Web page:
$10,000 Contributors – Ascend Michigan; Atheneum Hotel; Auto Dealers of Michigan,; Butzel Long; Capitol Relations/Meridian Health Plan A Wellcare Company; Centene; Christman Company; Cinnaire; Coca-Cola Company Michigan; Dean Transportation; Deloitte; Delta Air Lines, Inc.; Detroit Medical Center; Dickinson Wright PLLC; DLZ Michigan, Inc.; Eidex; Ernst and Young; FCA US; Fritz Enterprises Inc. & Huron Valley Steel Corporation; HTC Global Services; General Motors; IGT Global Solutions Corporation; Jackson National Life Insurance Company; Kalitta Air; Karmanos Cancer Institute; The Kroger Co. of Michigan; Kyyba; LightSpeed Communications; Meredith Corporation; Michigan Corrections Organization; Michigan Funeral Directors Association; Michigan Interactive, An NIC Company; Michigan Restaurant & Lodging Association; Michigan State Medical Society; Microsoft; Midland Cogeneration Venture; Midwest Independent Retailers Association; Miller Canfield; Netlogx; Penske Corporation; PhRMA; Priority Health; RNDC of Michigan; Shelborne Development; Sun Valley Foods; Small Business Association of Michigan; Switch; TILT Holdings; TransCanada; Uniprop; and Verizon.

Now, I left out unions, a few environmental organizations and Planned Parenthood, but compared to the number of private sector contributors listed above, their numbers were small in comparison. One could say at this point that making contributions of between $10,000 and $100,000 to Governor Whitmer;s inauguration ceremony is all about buying access. This is the standard thinking with political contributions in general. However, what we need to ask ourselves here is what else are large contributors expecting?

For example, the AFL-CIO contributed $10,000, but are they expecting that workers rights, workplace democracy, wages, benefits, etc will improve under Governor Whitmer or are they just hoping that things will not get worse than they already are for working class people? Honigman law firm, which contributed $50,000, might be expecting the State of Michigan to endorse the proposed ICE detention facility in Ionia (run by ICA). One could argue that other contributors from the private sector are not just buying access, but expectations that the Whitmer administration will be friendly to business interests throughout the state.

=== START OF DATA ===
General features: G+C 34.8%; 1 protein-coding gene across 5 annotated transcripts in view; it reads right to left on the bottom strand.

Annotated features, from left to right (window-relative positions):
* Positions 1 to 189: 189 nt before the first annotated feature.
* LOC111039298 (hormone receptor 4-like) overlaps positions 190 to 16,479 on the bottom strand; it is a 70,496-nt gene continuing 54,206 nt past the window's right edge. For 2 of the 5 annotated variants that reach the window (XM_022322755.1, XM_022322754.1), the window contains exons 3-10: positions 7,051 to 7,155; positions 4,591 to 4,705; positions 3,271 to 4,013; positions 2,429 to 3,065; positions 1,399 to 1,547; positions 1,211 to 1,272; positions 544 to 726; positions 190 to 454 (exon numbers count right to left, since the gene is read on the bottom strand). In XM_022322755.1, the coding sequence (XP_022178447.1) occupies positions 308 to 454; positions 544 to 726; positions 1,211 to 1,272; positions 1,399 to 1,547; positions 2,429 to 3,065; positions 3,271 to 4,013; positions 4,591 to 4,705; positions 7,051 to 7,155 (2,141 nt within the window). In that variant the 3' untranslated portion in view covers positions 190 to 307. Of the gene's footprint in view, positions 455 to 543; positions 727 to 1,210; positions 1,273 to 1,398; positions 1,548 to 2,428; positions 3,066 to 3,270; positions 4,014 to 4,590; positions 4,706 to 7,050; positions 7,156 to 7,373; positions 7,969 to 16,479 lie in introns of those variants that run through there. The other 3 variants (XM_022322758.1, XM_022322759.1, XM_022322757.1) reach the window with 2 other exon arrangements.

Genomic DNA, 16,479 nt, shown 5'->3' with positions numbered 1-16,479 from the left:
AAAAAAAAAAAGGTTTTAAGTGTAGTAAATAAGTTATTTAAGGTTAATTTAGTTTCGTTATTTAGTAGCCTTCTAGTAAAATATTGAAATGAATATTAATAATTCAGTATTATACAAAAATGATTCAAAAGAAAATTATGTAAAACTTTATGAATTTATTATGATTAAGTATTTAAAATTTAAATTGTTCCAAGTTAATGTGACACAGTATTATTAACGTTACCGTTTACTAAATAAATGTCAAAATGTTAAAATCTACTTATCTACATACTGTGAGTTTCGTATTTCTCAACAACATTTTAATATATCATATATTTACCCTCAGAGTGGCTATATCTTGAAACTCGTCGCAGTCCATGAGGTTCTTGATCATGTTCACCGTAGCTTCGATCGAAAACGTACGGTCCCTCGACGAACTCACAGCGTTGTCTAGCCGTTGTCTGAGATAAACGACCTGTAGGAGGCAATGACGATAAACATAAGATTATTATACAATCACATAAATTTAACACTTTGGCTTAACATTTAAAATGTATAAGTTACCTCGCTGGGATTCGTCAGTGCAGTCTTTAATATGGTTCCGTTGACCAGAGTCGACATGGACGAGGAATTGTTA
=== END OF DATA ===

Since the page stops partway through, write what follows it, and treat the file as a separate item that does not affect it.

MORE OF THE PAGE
Additionally, there was an event on February 13th in Grand Rapids that should also raise serious questions for people hoping for progressive policies changes in Lansing under Governor Whitmer. The Right Place Inc., which is part of the Grand Rapids Power Structure, hosted a breakfast with the new Governor, which included 400 members of the business community. Check out the photos from The Right Place Inc. from the Investor Breakfast with Gov. Whitmer. 

Now, do people think that there was much discussion about progressive policy proposals at this breakfast or did the business community of West Michigan leave the event feeling confident that their interests would not be threatened under Governor Whitmer’s leadership? The fact that this was the first public appearance after the State of the State address should indeed raise serious questions for people who are hoping for Michigan to adopt more progressive policies, policies that are based on racial justice, gender equity, strong environmental protections, an expansion of workers rights, a restoration of teacher pensions, countering the attacks against public education, reducing the privatization of public services, ending the war on immigrants, putting a stop to Line 5 and making Flint’s fight for clean water and environmental justice a top priority?

This writer is not waiting to see if these things will happen because of state government. Instead, I believe that for these kinds of policies and practices to be adopted we need to put our collective hopes into the collective efforts of various social movements across the state.